Small business owners are all seeking one thing at the moment – more business. Everywhere you look, small businesses are in need of extra custom. Whether it’s the recession, the credit crunch or just plain greed doesn’t matter – what matters is the fact that this is such a common requirement.
So what strategies are small business owners taking to get more business? Some use “Search Engine Optimisation” in the hope that higher Google rankings will bring them more attention. Others try “pay per click” to get more visitors to their web site. Meanwhile, other small business owners are trying things like writing better sales letters to help them convert more.
But this is all clutching at straws. SEO, pay per click and copy writing are solutions to problems – but few small business owners appear to have identified whether or not they have the problem which these tools solve. In other words, SEO might help – but it could be the wrong tool.
In a sense most small business owners are acting like a bad carpenter; they are choosing the tools they want to use without having decided what it is they actually want to build. The small business owner is so focused on their own need for more cash, or more customers that they have taken their eye off the ball of what their business actually means to their clients.
If you want more business start by considering yourself as a customer. What EXACTLY are you looking for? Let’s imagin you sell training courses in Microsoft Office. Simply using SEO or pay per click to get more customers will waste your time and your money. Instead, focus your energies on considering the kinds of customers you get and what they really, really want. Changing your offer into something like “how to save time when writing office documents” rather than “learn Microsoft Office” might be more appealling – your potential customers might be turned on by time-saving. However, you could also offer “Microsoft Office for busy mums”.
The “busy mums” are not looking for saving time, but the manager of a small team of adminstrators, led by targets, could well be in the market for time-saving techniques and wouldn’t be turned on by the “busy mums” line. Neither or them, though are attracted by the more general “learn Microsoft Office”.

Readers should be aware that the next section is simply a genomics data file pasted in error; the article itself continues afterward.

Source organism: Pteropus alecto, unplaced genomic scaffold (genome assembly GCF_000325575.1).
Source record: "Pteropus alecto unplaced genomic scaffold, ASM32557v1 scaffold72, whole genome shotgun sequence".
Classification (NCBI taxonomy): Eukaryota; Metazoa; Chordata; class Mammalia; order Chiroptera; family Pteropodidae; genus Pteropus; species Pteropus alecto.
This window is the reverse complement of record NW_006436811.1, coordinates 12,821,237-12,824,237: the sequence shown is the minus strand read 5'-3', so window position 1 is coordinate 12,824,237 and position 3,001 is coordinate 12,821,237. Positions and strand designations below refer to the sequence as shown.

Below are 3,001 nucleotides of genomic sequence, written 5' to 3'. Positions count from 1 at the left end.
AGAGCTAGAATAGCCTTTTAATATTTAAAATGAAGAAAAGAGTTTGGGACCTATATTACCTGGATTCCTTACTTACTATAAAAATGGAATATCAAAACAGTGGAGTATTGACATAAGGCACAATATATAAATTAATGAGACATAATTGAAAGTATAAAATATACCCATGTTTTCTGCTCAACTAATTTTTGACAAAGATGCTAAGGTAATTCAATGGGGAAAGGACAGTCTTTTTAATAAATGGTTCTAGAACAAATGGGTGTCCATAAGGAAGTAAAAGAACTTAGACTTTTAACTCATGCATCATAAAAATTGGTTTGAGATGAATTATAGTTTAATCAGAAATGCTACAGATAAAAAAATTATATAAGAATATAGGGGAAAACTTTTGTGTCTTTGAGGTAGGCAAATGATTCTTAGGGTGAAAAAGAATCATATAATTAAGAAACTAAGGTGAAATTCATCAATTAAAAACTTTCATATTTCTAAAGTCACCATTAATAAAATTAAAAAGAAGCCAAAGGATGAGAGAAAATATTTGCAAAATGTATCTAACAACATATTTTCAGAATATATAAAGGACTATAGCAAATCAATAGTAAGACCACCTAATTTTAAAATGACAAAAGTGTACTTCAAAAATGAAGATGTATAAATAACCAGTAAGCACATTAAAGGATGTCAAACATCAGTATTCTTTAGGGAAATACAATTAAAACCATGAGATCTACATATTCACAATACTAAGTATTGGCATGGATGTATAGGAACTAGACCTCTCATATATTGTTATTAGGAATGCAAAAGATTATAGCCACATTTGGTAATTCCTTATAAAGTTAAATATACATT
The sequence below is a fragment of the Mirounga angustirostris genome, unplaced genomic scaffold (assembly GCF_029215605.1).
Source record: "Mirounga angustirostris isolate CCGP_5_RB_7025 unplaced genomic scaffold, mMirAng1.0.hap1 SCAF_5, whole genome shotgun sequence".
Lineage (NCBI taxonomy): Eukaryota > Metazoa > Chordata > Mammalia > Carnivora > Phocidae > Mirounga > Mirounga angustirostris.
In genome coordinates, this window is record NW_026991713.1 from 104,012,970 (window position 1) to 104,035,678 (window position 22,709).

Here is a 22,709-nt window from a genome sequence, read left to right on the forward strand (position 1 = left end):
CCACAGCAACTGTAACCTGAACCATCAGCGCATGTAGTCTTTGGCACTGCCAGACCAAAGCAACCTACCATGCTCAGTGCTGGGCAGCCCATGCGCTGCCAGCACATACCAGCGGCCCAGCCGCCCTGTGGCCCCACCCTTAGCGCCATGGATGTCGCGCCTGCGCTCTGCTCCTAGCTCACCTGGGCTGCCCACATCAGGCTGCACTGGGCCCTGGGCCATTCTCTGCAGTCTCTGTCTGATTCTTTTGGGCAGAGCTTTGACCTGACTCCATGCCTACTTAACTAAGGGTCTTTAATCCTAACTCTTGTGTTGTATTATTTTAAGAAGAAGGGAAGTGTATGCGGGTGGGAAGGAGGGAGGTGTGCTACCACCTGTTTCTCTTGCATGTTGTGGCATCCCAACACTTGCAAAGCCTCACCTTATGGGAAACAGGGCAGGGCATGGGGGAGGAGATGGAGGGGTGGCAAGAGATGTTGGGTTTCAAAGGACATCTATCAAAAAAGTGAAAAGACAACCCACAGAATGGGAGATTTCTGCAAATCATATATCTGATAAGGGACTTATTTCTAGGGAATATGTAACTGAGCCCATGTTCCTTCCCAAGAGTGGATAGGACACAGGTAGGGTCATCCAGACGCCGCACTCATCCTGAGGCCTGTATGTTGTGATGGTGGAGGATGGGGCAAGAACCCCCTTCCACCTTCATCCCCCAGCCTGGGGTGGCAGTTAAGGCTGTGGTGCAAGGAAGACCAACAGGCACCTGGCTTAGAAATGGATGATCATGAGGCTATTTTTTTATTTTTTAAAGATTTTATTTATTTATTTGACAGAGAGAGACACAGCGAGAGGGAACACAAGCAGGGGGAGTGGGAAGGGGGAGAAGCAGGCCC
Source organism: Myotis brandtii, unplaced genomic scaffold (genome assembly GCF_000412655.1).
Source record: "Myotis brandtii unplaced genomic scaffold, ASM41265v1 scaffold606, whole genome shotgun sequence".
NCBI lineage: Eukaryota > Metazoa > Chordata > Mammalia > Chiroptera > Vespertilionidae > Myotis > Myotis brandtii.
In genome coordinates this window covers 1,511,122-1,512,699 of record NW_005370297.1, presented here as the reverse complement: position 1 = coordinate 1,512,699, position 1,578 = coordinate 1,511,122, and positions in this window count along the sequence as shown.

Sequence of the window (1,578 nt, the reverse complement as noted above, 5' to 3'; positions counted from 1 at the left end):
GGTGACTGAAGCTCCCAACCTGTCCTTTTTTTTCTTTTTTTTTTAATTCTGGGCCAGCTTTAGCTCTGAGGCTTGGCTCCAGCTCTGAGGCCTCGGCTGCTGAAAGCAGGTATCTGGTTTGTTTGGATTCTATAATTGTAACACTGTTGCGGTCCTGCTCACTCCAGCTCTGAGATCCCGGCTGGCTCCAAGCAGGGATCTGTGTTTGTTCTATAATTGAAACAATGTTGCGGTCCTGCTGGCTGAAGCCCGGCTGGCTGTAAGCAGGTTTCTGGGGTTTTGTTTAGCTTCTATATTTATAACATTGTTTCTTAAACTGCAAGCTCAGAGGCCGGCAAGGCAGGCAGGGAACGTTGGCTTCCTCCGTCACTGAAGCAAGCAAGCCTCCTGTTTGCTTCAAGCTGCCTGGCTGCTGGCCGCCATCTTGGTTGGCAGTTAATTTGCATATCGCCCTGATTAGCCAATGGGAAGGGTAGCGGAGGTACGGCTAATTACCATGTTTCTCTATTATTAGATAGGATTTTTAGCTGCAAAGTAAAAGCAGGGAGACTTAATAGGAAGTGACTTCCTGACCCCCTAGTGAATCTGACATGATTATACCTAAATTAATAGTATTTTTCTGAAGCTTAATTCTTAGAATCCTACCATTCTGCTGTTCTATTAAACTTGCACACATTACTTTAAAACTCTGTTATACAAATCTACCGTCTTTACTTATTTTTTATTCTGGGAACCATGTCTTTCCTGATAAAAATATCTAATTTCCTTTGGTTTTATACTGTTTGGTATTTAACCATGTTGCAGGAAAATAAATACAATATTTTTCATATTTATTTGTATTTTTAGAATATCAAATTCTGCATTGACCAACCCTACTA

Most small business owners want to get as much business as possible. Who is your target market, I often ask people; and they tell me – “everyone”. That means a web page that is targeting everyone will always fail. Whereas a web page that targets “busy Mums” or another that aims at “time saving techniques for Microsoft Office” will have direct appeal.
So, far from losing business by focusing on narrow areas, you will gain business. If you run a small business the best thing you can do to try and get more income is to audit your existing web site and see how well it focuses on specific targets. If you cannot identify the target customer within one second – that’s right, one second – your page will not sell.
For most small businesses, the key to getting more custom lies not in the tools you could use – SEO, pay per click, etc., – but rather in understanding who your precise and individual target markets are.
Graham Jones is an Internet Psychologist who studies the way people use the online world, in particular how people engage with businesses. He uses this knowledge to help companies improve their online connections to their customers and potential customers and offers consultancy, workshops, masterclasses and webinars. He also speaks regularly at conferences and business events. Graham is an award-winning writer and the author of 32 books, several of which are about various aspects of the Internet. For more information connect with me on Google+